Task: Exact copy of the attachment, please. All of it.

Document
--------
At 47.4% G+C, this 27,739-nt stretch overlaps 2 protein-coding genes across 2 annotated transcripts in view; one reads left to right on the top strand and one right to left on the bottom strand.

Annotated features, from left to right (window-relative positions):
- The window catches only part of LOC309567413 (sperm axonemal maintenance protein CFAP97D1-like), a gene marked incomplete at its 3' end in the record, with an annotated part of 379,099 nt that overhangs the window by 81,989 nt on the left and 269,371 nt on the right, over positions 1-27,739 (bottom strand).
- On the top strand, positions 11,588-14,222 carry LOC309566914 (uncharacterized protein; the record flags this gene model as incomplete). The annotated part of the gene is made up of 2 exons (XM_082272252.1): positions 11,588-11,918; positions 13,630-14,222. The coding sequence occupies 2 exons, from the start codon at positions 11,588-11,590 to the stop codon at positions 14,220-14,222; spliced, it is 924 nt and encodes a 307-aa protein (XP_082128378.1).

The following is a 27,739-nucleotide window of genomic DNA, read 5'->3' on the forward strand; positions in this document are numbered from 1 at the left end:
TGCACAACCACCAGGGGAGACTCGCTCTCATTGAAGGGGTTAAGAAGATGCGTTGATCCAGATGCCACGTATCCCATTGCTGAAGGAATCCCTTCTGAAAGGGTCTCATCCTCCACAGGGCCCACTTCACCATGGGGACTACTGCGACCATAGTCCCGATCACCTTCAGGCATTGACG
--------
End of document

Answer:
At 47.4% G+C, this 27,739-nt stretch overlaps 2 protein-coding genes across 2 annotated transcripts in view; one reads left to right on the top strand and one right to left on the bottom strand.

Annotated features, from left to right (window-relative positions):
- The window catches only part of LOC309567413 (sperm axonemal maintenance protein CFAP97D1-like), a gene marked incomplete at its 3' end in the record, with an annotated part of 379,099 nt that overhangs the window by 81,989 nt on the left and 269,371 nt on the right, over positions 1-27,739 (bottom strand).
- On the top strand, positions 11,588-14,222 carry LOC309566914 (uncharacterized protein; the record flags this gene model as incomplete). The annotated part of the gene is made up of 2 exons (XM_082272252.1): positions 11,588-11,918; positions 13,630-14,222. The coding sequence occupies 2 exons, from the start codon at positions 11,588-11,590 to the stop codon at positions 14,220-14,222; spliced, it is 924 nt and encodes a 307-aa protein (XP_082128378.1).

The following is a 27,739-nucleotide window of genomic DNA, read 5'->3' on the forward strand; positions in this document are numbered from 1 at the left end:
TGCACAACCACCAGGGGAGACTCGCTCTCATTGAAGGGGTTAAGAAGATGCGTTGATCCAGATGCCACGTATCCCATTGCTGAAGGAATCCCTTCTGAAAGGGTCTCATCCTCCACAGGGCCCACTTCACCATGGGGACTACTGCGACCATAGTCCCGATCACCTTCAGGCATTGACG